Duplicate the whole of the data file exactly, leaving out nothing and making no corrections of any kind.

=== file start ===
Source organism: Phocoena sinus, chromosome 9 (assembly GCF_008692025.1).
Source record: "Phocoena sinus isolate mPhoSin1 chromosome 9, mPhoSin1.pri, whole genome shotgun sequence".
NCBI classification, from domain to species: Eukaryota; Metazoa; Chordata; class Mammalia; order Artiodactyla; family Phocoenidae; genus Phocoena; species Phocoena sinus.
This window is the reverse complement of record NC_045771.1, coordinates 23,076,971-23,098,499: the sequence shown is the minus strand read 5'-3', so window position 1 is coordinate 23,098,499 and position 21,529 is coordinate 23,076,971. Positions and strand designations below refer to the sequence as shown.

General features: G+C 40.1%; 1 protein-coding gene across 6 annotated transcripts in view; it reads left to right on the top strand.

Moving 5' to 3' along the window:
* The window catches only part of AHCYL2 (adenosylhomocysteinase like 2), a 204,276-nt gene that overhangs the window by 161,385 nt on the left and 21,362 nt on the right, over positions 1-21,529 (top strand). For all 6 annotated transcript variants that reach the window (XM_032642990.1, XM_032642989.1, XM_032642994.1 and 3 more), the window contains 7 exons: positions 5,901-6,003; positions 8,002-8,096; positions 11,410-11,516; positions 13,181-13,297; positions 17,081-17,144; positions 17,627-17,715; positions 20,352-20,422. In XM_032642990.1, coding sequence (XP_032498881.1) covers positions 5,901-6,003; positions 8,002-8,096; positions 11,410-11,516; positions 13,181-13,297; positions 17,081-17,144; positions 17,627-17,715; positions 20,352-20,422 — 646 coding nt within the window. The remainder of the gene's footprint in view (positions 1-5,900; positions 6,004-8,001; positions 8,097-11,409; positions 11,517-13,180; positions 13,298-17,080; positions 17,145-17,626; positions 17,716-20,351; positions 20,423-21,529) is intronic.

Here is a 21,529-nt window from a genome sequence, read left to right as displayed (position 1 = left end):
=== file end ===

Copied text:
Source organism: Phocoena sinus, chromosome 9 (assembly GCF_008692025.1).
Source record: "Phocoena sinus isolate mPhoSin1 chromosome 9, mPhoSin1.pri, whole genome shotgun sequence".
NCBI classification, from domain to species: Eukaryota; Metazoa; Chordata; class Mammalia; order Artiodactyla; family Phocoenidae; genus Phocoena; species Phocoena sinus.
This window is the reverse complement of record NC_045771.1, coordinates 23,076,971-23,098,499: the sequence shown is the minus strand read 5'-3', so window position 1 is coordinate 23,098,499 and position 21,529 is coordinate 23,076,971. Positions and strand designations below refer to the sequence as shown.

General features: G+C 40.1%; 1 protein-coding gene across 6 annotated transcripts in view; it reads left to right on the top strand.

Moving 5' to 3' along the window:
* The window catches only part of AHCYL2 (adenosylhomocysteinase like 2), a 204,276-nt gene that overhangs the window by 161,385 nt on the left and 21,362 nt on the right, over positions 1-21,529 (top strand). For all 6 annotated transcript variants that reach the window (XM_032642990.1, XM_032642989.1, XM_032642994.1 and 3 more), the window contains 7 exons: positions 5,901-6,003; positions 8,002-8,096; positions 11,410-11,516; positions 13,181-13,297; positions 17,081-17,144; positions 17,627-17,715; positions 20,352-20,422. In XM_032642990.1, coding sequence (XP_032498881.1) covers positions 5,901-6,003; positions 8,002-8,096; positions 11,410-11,516; positions 13,181-13,297; positions 17,081-17,144; positions 17,627-17,715; positions 20,352-20,422 — 646 coding nt within the window. The remainder of the gene's footprint in view (positions 1-5,900; positions 6,004-8,001; positions 8,097-11,409; positions 11,517-13,180; positions 13,298-17,080; positions 17,145-17,626; positions 17,716-20,351; positions 20,423-21,529) is intronic.

Here is a 21,529-nt window from a genome sequence, read left to right as displayed (position 1 = left end):